A Child Called "It" by David Pelzer | Teen Ink

A Child Called "It" by David Pelzer

January 19, 2010
By JuliaVolpacchio BRONZE, Fairfield, Connecticut
JuliaVolpacchio BRONZE, Fairfield, Connecticut
3 articles 0 photos 1 comment

A Child called It is a book about a child’s courage to survive through a time where he was being physically and emotionally abused by his mother. His mother told him exactly what to say to anyone who asked him about his injuries, and he did what she said just to delay another beating which was sure to happen soon anyways. He was known as the “the boy” and in exile from the rest of the family, made to sleep in the garage. His mother has broken his arm, starved him for days, put him in a gas chamber, etc. She even ended up stabbing him, which was supposedly a “accident”.
I think the theme of A Child Called It is in times of crisis we need the support of our companions. David’s nurse checked him daily and fed him and made sure his injuries healed. A quote about the relationship his mother is: “Well aren’t you special…get one thing straight you little son of a bitch. There is nothing you can do to impress me! Do you understand me? You are a nobody, an “It”! You are nonexistent! You are a bastard child! I hate you and I wish you were dead! Do you hear me? Dead!” While she was emotionally abusing him she was also physically abusing him.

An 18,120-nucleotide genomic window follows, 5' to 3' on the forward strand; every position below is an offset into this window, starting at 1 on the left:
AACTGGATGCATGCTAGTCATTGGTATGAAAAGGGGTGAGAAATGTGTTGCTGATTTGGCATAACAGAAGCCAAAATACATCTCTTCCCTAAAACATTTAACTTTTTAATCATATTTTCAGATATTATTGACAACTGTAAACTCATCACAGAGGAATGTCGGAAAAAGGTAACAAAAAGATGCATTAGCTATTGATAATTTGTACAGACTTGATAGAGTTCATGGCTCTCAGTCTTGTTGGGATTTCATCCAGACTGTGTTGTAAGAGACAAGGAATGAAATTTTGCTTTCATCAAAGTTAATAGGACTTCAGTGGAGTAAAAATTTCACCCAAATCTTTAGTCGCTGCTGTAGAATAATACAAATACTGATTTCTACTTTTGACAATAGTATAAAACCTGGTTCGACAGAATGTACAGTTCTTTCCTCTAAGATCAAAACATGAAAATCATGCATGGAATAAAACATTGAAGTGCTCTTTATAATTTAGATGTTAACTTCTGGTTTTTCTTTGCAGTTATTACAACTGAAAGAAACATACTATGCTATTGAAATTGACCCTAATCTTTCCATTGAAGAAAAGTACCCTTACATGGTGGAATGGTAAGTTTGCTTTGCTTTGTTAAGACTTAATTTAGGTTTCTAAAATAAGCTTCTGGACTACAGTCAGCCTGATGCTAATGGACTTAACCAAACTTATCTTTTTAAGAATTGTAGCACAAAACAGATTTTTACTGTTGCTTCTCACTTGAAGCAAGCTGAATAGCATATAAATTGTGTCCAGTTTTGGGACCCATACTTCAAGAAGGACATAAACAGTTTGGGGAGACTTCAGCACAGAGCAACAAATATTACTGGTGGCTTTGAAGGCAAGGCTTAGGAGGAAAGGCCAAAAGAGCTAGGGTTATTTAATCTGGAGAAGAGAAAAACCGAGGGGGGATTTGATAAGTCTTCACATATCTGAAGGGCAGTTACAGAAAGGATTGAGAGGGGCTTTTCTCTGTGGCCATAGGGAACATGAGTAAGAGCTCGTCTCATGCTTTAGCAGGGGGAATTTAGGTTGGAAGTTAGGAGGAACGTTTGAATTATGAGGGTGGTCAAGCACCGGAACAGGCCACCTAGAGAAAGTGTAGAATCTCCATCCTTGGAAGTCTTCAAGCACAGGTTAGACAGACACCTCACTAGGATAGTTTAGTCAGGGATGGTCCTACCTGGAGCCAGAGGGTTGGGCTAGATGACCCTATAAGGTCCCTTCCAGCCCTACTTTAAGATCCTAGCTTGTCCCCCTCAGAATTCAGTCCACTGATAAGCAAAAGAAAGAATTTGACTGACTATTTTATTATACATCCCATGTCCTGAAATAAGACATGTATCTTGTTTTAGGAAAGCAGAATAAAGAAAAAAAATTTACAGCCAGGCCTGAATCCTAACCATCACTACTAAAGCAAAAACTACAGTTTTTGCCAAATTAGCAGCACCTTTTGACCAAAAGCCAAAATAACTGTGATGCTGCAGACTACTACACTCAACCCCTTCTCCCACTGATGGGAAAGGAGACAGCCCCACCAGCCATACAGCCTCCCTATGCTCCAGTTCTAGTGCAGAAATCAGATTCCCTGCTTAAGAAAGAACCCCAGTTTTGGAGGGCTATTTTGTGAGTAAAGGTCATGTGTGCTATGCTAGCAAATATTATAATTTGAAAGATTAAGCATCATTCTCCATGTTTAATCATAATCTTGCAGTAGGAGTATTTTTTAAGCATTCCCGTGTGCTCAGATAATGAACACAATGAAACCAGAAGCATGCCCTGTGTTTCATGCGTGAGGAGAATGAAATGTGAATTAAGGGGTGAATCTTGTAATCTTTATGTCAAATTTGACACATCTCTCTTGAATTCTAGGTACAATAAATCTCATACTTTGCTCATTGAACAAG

David was forced to sleep in the basement on an old army cot. His mother made him wear the same clothes to bed and back to school the next day, as an effort to embarrass him. The kids at school made fun of him and called him names like "Pelzer-Smellzer" and "David the Food Thief", because David would be so hungry that he would steal things from the other kid's lunches in order to get something to eat, because his mother would not feed him. If David got the luxury to eat he would only be allowed scraps of food, like his brother's left over cereal, or things "even the dog refused to eat." I liked this book but it was also a very difficult story to read without breaking down into tears. This also made me change my perspective on my parents.

I used to get upset when my parents didn’t let me go to the movies, or they yelled at me because I stayed out past my curfew. But they only do those things because they love me, and David’s story made me realize that. Now I work really hard at appreciating my parents. David’s story effected me a lot.

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